Difference between revisions of "Python Examples"

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# Solution 3 - Some parts of the addresses makes more sense to be resources than Literals.
+
# Solution 3 - Some parts of the addresses can make more sense to be resources than Literals.
 +
# Larger concepts like a city or state are typically represented as resources rather than Literals, but this is not necesarilly a requirement in the case that you don't intend to say more about them.
 +
 
 
g.add((ex.Cade_tracey, ex.street, Literal("1516_Henry_Street")))
 
g.add((ex.Cade_tracey, ex.street, Literal("1516_Henry_Street")))
 
g.add((ex.Cade_tracey, ex.city, ex.Berkeley))
 
g.add((ex.Cade_tracey, ex.city, ex.Berkeley))

Revision as of 13:13, 24 January 2020

This page will be updated with Python examples related to the lectures and labs. We will add more examples after each lab has ended. The first examples will use Python's RDFlib. We will introduce other relevant libraries later.


Lecture 1: Python, RDFlib, and PyCharm

Coding Tasks Lab 1

from rdflib import Graph, Namespace, URIRef, BNode, Literal
from rdflib.namespace import RDF, FOAF, XSD

g = Graph()
ex = Namespace("http://example.org/")

g.add((ex.Cade, ex.married, ex.Mary))
g.add((ex.France, ex.capital, ex.Paris))
g.add((ex.Cade, ex.age, Literal("27", datatype=XSD.integer)))
g.add((ex.Mary, ex.age, Literal("26", datatype=XSD.integer)))
g.add((ex.Mary, ex.interest, ex.Hiking))
g.add((ex.Mary, ex.interest, ex.Chocolate))
g.add((ex.Mary, ex.interest, ex.Biology))
g.add((ex.Mary, RDF.type, ex.Student))
g.add((ex.Paris, RDF.type, ex.City))
g.add((ex.Paris, ex.locatedIn, ex.France))
g.add((ex.Cade, ex.characteristic, ex.Kind))
g.add((ex.Mary, ex.characteristic, ex.Kind))
g.add((ex.Mary, RDF.type, FOAF.Person))
g.add((ex.Cade, RDF.type, FOAF.Person))

Lab 1/2 - Different ways of Making an Address

from rdflib import Graph, Namespace, URIRef, BNode, Literal
from rdflib.namespace import RDF, FOAF, XSD

g = Graph()
ex = Namespace("http://example.org/")


# How to represent the address of Cade Tracey. From probably the worst solution to the best.

# Solution 1 - Make the entire address into one Literal. However, Generally we want to seperate each part of an address into their own triples. This is useful for instance if we want to find only the streets where people live. 
g.add((ex.Cade_Tracey, ex.livesIn, Literal("1516_Henry_Street, Berkeley, California 94709, USA")))


# Solution 2 - Seperate the different pieces information into their own triples
g.add((ex.Cade_tracey, ex.street, Literal("1516_Henry_Street")))
g.add((ex.Cade_tracey, ex.city, Literal("Berkeley")))
g.add((ex.Cade_tracey, ex.state, Literal("California")))
g.add((ex.Cade_tracey, ex.zipcode, Literal("94709")))
g.add((ex.Cade_tracey, ex.country, Literal("USA")))


# Solution 3 - Some parts of the addresses can make more sense to be resources than Literals.
# Larger concepts like a city or state are typically represented as resources rather than Literals, but this is not necesarilly a requirement in the case that you don't intend to say more about them. 

g.add((ex.Cade_tracey, ex.street, Literal("1516_Henry_Street")))
g.add((ex.Cade_tracey, ex.city, ex.Berkeley))
g.add((ex.Cade_tracey, ex.state, ex.California))
g.add((ex.Cade_tracey, ex.zipcode, Literal("94709")))
g.add((ex.Cade_tracey, ex.country, ex.USA))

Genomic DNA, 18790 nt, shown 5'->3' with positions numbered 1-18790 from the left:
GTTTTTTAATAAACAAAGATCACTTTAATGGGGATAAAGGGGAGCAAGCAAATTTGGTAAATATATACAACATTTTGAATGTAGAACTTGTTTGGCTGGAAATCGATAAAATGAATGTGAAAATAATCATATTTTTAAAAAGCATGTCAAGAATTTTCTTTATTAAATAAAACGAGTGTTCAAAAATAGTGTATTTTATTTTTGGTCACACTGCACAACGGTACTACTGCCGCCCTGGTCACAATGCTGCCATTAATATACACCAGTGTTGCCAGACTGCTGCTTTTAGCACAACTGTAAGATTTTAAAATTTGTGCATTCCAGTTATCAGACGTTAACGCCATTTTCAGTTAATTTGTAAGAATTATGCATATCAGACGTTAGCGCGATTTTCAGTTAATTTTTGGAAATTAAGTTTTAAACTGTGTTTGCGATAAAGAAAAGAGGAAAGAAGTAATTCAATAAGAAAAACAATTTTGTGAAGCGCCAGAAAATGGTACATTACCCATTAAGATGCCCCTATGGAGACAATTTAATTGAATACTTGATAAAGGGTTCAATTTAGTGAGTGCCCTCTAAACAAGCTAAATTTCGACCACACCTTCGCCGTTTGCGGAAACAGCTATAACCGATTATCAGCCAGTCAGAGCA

# Solution 4 - Grouping of the information into an Address. We can Represent the address concept with its own URI OR with a Blank Node. 
# One advantage of this is that we can easily remove the entire address, instead of removing each individual part of the address. 

# Address URI - CadeAdress

g.add((ex.Cade_Tracey, ex.address, ex.CadeAddress))
g.add((ex.CadeAddress, RDF.type, ex.Address))
g.add((ex.CadeAddress, ex.street, Literal("1516 Henry Street")))
g.add((ex.CadeAddress, ex.city, ex.Berkeley))
g.add((ex.CadeAddress, ex.state, ex.California))
g.add((ex.CadeAddress, ex.postalCode, Literal("94709")))
g.add((ex.CadeAddress, ex.country, ex.USA))

# OR

# Blank node for Address.  
address = BNode()
g.add((ex.Cade_Tracey, ex.address, address))
g.add((address, RDF.type, ex.Address))
g.add((address, ex.street, Literal("1516 Henry Street", datatype=XSD.string)))
g.add((address, ex.city, ex.Berkeley))
g.add((address, ex.state, ex.California))
g.add((address, ex.postalCode, Literal("94709", datatype=XSD.string)))
g.add((address, ex.country, ex.USA))


# Solution 5 using existing vocabularies for address 

# (in this case https://schema.org/PostalAddress from schema.org). 
# Also using existing ontology for places like California. (like http://dbpedia.org/resource/California from dbpedia.org)

schema = "https://schema.org/"
dbp = "https://dpbedia.org/resource/"

g.add((ex.Cade_Tracey, schema.address, ex.CadeAddress))
g.add((ex.CadeAddress, RDF.type, schema.PostalAddress))
g.add((ex.CadeAddress, schema.streetAddress, Literal("1516 Henry Street")))
g.add((ex.CadeAddress, schema.addresCity, dbp.Berkeley))
g.add((ex.CadeAddress, schema.addressRegion, dbp.California))
g.add((ex.CadeAddress, schema.postalCode, Literal("94709")))
g.add((ex.CadeAddress, schema.addressCountry, dbp.United_States))


Lab 2 - Collection Example

from rdflib import Graph, Namespace
from rdflib.collection import Collection


# Sometimes we want to add many objects or subjects for the same predicate at once. 
# In these cases we can use Collection() to save some time.
# In this case I want to add all countries that Emma has visited at once.

b = BNode()
g.add((ex.Emma, ex.visit, b))
Collection(g, b,
    [ex.Portugal, ex.Italy, ex.France, ex.Germany, ex.Denmark, ex.Sweden])

# OR

g.add((ex.Emma, ex.visit, ex.EmmaVisits))
Collection(g, ex.EmmaVisits,
    [ex.Portugal, ex.Italy, ex.France, ex.Germany, ex.Denmark, ex.Sweden])


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